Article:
The last time I saw pearls in any significant quantity was at the recent civic service. Pearls, being discreet, tasteful, and expensive, were much in evidence on the many ladies whose outfits had probably been among the top end of those at Royal Ascot Ladies Day.
Seriously, pearls are wonderful, and many ladies love to wear them, quite rightly and justifiably. Pearls are very beautiful things. A perfect sphere of purest white, or sometimes pink or occasionally black, cloudily reflective with a multitude of subtle shades known as ‘orient’, a pearl is one of the loveliest things on earth.
As I’m sure that you know, a natural pearl is formed when a piece of sand falls into the open shell of the oyster. To avoid irritation, the oyster slowly covers the gritty fragment with concentric layers of smooth and translucent ‘mother-of-pearl’. If it’s less than perfectly spherical or the purity of the colour is marred, it’s much less valuable. The value comes from rarity, and from the labour of the pearl fishers, who often have to dive to great depths to bring up the oysters, only a few of which will contain a pearl. Cleopatra dissolved pearls in wine and drank it as an ostentatious display of wealth. In the Bible, Job compares the value of the wisdom that comes from God to the most expensive things he knows, “no mention shall be made of coral or of crystal; the price of wisdom is above pearls”. Pearls were bought, and sold on at a profit, by greedy merchants, until they could find a king or a princess who was willing to pay a worthy price for a perfect pearl.
So what was Jesus talking about pearls for? As we heard in our gospel reading, Jesus told a parable about a pearl-merchant who dreamt of owning a pearl of great price; when he came across one, he had no hesitation in selling off everything that he owned so that he’d have enough money to buy his life’s dream, an absolutely perfect pearl.
Jesus said we should desire the kingdom of God as much as that merchant desired the pearl. No sacrifice is too great to make, so that we may obtain the kingdom of God; the kingdom of God should be the number-one priority in our whole life. In comparing the kingdom to a pearl, Jesus is saying that the kingdom is beautiful. If you’re in love, or have ever been in love, you know that love is beautiful, precious and wonderful, above anything else on earth. The kingdom of God’s being in love with God, and knowing that God loves you.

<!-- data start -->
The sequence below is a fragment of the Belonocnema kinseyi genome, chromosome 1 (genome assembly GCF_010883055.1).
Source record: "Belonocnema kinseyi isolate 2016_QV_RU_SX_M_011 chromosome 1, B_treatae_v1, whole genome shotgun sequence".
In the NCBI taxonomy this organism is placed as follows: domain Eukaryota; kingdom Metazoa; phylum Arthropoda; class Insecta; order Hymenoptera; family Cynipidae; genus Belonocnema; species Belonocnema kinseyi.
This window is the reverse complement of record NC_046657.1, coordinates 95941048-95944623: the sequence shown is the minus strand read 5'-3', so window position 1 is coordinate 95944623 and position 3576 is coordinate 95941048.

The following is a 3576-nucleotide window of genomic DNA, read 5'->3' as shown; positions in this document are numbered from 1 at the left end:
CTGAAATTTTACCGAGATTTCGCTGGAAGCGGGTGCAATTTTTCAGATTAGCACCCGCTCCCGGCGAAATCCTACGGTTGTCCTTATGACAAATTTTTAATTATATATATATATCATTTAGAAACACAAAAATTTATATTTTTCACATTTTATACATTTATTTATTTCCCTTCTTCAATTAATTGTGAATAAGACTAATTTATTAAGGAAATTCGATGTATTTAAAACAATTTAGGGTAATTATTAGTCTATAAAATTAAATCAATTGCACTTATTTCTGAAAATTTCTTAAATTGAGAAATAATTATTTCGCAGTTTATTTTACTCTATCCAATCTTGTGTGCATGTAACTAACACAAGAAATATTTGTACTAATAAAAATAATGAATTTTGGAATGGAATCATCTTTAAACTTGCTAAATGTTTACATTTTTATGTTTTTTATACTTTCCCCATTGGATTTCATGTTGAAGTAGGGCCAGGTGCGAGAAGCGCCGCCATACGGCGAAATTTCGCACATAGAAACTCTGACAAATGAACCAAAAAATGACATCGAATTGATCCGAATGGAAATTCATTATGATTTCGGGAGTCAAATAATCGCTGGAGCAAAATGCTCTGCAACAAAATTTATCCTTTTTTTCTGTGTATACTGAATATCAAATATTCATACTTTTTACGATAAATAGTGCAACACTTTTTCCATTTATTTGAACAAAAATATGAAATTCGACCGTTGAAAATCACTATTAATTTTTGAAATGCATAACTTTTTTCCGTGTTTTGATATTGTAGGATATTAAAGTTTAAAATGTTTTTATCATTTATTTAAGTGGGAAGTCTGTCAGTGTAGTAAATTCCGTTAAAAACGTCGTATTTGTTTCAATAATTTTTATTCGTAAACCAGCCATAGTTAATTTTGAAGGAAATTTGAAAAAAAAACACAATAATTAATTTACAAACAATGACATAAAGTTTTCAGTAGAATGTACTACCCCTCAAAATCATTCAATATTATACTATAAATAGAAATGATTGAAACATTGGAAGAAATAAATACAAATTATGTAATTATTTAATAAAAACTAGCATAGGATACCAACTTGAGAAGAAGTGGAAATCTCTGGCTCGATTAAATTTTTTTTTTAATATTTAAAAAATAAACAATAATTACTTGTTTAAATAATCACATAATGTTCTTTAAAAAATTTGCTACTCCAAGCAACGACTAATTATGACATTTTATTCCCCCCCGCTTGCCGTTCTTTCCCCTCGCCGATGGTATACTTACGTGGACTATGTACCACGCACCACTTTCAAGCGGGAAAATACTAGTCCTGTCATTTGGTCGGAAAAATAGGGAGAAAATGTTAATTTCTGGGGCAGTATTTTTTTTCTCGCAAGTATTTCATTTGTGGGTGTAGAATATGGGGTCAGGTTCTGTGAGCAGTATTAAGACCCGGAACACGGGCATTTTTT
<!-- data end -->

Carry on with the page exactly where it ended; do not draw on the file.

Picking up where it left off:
The kingdom of God is like the pearl of great price. Many other things in life are precious and lovely. Art and music, fine clothes and good food, foreign travel, a comfortable home and a desirable motor car, controlling a large organization, providing for your children – these are all good things and worthy ambitions. God’s pleased when we appreciate them. But they’re not as important as the kingdom of God. They’re like grade-two pearls, compared to a really magnificent top-of-the-range specimen. The kingdom of God must always take priority.
A proverb quoted by Voltaire runs: ‘The best is the enemy of the good.’ In other words, to achieve the best in life, you’ll often have to reject other things which are quite good, but not so important. If a couple have found true love, they’ll gladly sacrifice trivial pleasures for the joy of being together. John Dryden, in his play All for Love, wrote, “errors, like straws, upon the surface flow; he who would search for pearls must dive below”.